The Chancellor will provide £200 million of funding to fix potholes across England on top of the £500 million to councils.
Jeremy Hunt said the “wet then cold winter” has resulted in their being “strong representations” from MPs and councillors over “the curse of potholes.”
Potholes are created when water enters cracks in the road and then when the road surface freezes it expands and then holes appear which can get larger over time.
RAC Foundation director Steve Gooding said, “There won’t be a road user in the country who doesn’t dodge a pothole on a daily basis, so any extra money to help fill them in is welcome.
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“However, it is worth remembering there are 190,000 miles of road in England alone so the additional £200 million is going to be thinly spread.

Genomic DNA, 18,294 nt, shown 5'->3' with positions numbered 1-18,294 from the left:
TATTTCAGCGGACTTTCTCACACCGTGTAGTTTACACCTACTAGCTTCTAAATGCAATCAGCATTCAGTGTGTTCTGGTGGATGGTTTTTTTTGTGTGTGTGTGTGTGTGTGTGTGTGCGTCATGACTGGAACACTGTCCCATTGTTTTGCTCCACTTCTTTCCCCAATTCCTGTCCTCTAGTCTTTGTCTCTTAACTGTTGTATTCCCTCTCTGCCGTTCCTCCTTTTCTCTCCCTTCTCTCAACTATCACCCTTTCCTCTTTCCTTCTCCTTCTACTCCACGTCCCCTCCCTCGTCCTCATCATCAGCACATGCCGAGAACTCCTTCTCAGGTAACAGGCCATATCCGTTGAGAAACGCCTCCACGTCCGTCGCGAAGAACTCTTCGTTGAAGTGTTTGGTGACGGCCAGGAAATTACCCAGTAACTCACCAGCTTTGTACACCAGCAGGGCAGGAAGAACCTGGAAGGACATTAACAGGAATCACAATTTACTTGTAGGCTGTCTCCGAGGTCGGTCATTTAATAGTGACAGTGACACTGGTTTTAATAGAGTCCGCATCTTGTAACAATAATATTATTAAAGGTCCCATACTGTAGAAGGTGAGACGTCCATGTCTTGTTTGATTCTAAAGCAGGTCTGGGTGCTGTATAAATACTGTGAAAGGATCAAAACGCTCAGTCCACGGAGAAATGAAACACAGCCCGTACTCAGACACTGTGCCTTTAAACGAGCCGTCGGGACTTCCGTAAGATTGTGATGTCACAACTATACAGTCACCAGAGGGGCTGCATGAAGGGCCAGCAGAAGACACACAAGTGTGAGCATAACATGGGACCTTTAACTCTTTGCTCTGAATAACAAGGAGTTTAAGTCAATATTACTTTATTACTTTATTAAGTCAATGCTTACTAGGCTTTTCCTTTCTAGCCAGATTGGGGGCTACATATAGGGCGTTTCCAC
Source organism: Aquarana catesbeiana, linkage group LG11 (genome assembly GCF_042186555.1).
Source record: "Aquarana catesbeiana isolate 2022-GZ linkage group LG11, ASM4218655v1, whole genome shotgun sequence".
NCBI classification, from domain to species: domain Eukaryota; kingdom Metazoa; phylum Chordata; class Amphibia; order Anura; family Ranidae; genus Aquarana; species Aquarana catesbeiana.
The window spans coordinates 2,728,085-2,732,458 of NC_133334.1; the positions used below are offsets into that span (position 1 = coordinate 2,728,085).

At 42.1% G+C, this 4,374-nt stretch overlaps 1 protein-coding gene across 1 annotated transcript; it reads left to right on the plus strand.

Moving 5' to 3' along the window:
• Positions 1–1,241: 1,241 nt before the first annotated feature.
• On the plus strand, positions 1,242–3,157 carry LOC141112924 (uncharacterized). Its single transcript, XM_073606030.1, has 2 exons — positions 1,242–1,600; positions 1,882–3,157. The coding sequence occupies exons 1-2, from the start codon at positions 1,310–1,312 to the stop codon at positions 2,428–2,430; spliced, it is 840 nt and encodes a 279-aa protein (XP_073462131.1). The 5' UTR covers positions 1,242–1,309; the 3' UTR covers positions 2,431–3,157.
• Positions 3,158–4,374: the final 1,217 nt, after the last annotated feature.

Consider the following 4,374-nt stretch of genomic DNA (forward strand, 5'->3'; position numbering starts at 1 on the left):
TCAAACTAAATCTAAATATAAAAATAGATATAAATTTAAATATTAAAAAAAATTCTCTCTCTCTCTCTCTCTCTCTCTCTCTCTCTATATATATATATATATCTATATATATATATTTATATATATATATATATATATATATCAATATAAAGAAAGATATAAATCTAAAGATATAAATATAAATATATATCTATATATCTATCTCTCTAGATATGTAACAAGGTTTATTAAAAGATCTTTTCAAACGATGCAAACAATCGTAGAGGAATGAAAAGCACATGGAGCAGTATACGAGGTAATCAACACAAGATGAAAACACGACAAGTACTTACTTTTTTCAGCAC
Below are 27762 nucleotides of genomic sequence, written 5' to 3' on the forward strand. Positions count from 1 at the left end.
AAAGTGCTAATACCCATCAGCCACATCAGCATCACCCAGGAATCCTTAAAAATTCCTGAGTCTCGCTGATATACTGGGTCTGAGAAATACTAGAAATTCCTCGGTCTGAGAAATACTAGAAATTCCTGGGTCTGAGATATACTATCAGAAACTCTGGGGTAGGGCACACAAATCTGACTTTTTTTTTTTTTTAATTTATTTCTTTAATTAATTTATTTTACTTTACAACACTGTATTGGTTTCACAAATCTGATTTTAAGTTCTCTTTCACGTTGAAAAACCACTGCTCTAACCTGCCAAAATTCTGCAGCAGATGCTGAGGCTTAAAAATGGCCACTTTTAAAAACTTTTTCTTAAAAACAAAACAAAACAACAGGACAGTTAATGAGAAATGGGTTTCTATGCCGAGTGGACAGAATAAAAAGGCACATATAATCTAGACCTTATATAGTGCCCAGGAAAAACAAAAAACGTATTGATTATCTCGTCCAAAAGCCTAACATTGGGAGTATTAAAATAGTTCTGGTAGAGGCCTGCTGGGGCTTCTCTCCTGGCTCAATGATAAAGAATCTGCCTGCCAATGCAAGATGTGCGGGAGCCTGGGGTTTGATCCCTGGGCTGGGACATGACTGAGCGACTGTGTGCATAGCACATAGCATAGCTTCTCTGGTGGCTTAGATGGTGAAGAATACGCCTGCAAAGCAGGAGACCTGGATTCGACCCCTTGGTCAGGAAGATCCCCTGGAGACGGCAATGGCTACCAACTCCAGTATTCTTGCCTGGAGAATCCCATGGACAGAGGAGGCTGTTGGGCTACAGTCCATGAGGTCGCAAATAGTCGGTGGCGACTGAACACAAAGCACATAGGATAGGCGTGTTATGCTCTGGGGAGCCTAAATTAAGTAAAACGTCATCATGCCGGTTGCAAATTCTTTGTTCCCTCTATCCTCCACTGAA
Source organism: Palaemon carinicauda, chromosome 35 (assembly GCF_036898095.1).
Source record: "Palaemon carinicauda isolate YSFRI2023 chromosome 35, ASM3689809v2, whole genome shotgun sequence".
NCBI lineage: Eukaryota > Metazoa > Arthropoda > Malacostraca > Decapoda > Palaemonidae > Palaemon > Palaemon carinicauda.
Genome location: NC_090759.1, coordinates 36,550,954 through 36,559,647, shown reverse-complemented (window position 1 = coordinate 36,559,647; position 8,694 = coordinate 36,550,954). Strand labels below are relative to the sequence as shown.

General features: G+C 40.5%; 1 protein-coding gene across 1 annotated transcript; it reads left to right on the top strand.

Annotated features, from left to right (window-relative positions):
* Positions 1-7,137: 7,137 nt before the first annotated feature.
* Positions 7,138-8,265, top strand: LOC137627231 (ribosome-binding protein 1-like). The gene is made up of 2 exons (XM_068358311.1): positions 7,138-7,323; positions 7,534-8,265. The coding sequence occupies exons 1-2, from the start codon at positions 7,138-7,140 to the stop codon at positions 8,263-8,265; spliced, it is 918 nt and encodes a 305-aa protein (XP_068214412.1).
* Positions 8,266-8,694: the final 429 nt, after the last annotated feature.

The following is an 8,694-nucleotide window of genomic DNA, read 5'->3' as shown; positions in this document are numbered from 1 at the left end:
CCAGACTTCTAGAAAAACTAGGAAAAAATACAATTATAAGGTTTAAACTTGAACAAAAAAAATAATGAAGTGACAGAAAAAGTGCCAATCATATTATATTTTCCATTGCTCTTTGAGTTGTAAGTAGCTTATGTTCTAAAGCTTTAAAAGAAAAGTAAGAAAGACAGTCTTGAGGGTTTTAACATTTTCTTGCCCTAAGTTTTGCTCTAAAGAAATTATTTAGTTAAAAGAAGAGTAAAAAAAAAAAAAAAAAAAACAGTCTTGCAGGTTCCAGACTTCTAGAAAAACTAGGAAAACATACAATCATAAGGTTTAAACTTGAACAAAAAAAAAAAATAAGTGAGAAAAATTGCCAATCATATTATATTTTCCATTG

“We mustn’t forget that road maintenance extends beyond the road surface to things like bridges.
“Councils also need the money to shore up the thousands of sub-standard crossings our research has shown are out there.”
Rick Green, who chairs the Asphalt Industry Alliance said, “The Chancellor is right to recognise that potholes on our local roads are a curse, but the key thing is they are not inevitable, they are the symptom of a network underfunded for many years.
“Unlike other transport networks, there is no visible long-term investment plan for local roads and, without one, road users won’t see any real improvement in structural conditions on the roads they use every day and on which all other locally-provided services rely.”
Martin Milliner, claims director at LV= General Insurance, said, “We’ve seen pothole claims rise by 11% in the last year, so investment of an extra £200 million to tackle this is welcomed.
“It will help reduce disruption on our roads and cut compensation payments.”